4. More than 680 million people, or nearly 10% of the global population, live near the coast. These communities are 15 times more likely to be killed by floods and storms compared to other regions5. Restoration or conservation of blue carbon ecosystems such as mangroves or tidal marshes plays a crucial role in protecting coasts from increasingly violent storms and floods caused by climate change. This will in turn enable coastal communities to continue to thrive instead of being forced to move. Additionally, more than three billion people depend on healthy marine biodiversity for their livelihood6, through fishing and ecotourism. As such, by involving local communities from the project outset, blue carbon projects can also generate additional income through improved fishing conditions and sustainable tourism.
  5. Despite the importance of blue carbon ecosystems in terms of carbon absorption, biodiversity and coastal protection, these ecosystems remain some of the most threatened habitats in the world due to human actions. Anthropogenic causes of habitat decline include excessive nutrient run-offs into coastal waters which have led to algal blooms, dead zones and fish kills, ocean acidification7, and overfishing to name a few. By investing in blue carbon ecosystem projects, your company will be able to have real and positive impact on the balance in the natural world.

Where to start

Blue carbon ecosystem projects are still in the early stages of development, at least compared with more conventional land-based conservation projects. At the same time, there is increasing focus on high-quality carbon credits to ensure that carbon credit purchases have meaningful impact on the environment8. My recommendation is to do a quality check of the project before investing and perhaps involve an advisor with experience in blue carbon ecosystem projects9 to stress test the feasibility of the project. Detailed, high-quality data will be necessary to do health checks of proposed blue carbon ecosystem projects and ensure that the methodology is founded in solid science. Carefully assessing project criteria such as additionality, realistic and credible baselines, robust quantification and monitoring, permanence and avoiding double counting can help improve the quality of carbon credits.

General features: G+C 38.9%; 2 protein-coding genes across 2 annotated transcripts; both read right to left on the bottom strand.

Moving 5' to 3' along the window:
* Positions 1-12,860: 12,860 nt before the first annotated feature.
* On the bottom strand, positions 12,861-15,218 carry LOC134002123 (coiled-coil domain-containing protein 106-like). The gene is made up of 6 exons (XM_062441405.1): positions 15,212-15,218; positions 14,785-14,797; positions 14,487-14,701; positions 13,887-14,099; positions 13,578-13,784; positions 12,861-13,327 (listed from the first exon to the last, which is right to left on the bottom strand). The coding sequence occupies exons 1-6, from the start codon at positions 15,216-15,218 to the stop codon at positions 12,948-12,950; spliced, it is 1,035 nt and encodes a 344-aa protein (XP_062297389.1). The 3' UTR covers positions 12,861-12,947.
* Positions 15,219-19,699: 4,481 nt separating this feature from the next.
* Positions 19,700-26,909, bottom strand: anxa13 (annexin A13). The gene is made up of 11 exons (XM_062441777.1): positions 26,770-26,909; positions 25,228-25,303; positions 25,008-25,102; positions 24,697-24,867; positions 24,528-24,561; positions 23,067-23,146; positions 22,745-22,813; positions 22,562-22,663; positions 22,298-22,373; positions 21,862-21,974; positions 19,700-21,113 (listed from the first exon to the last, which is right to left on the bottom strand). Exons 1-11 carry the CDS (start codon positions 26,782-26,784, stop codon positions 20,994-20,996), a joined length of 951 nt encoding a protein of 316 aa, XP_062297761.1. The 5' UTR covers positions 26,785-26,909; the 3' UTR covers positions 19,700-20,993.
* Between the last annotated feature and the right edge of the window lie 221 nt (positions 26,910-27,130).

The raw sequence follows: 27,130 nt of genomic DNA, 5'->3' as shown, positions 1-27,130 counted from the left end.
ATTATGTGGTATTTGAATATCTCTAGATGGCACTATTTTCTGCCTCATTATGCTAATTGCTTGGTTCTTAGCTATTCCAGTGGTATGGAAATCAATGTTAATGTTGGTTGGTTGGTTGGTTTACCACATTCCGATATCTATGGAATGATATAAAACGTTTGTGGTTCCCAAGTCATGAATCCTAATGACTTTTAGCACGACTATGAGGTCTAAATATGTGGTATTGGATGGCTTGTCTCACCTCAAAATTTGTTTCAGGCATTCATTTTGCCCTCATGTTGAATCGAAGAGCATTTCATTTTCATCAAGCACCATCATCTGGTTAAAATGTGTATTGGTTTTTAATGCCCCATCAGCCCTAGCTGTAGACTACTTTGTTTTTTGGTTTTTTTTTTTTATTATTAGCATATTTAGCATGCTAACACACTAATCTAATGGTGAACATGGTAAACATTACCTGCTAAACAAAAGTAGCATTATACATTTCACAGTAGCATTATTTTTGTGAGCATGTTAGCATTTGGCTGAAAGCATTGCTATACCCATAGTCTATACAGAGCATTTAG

As the interest in blue carbon ecosystem projects continue to grow, we will also see an increasing need for frameworks and guidelines for investment and development of science-backed projects and methodologies. I would thus recommend that you ensure your investment in blue carbon ecosystems has positive impact on the environment and local communities and ultimately empower the fight against climate change.

[1] The Ultimate Guide to Understanding Carbon Credits • Carbon Credits
[2] Understanding blue carbon | NOAA Climate.gov
[3] Why protecting & restoring blue carbon ecosystems matters | UNEP – UN Environment Programme
[4] Mangroves: nurseries for the world’s seafood supply | IUCN
[5] The ocean – the world’s greatest ally against climate change | United Nations
[6] Goal 14: Life Below Water – United Nations Sustainable Development
[7] Frontiers | Nordic Blue Carbon Ecosystems: Status and Outlook (frontiersin.org)
[8] https://carbonbetter.com/story/high-quality-carbon-credits/
[9] How to scale up blue-carbon projects – World Ocean Initiative (economist.com)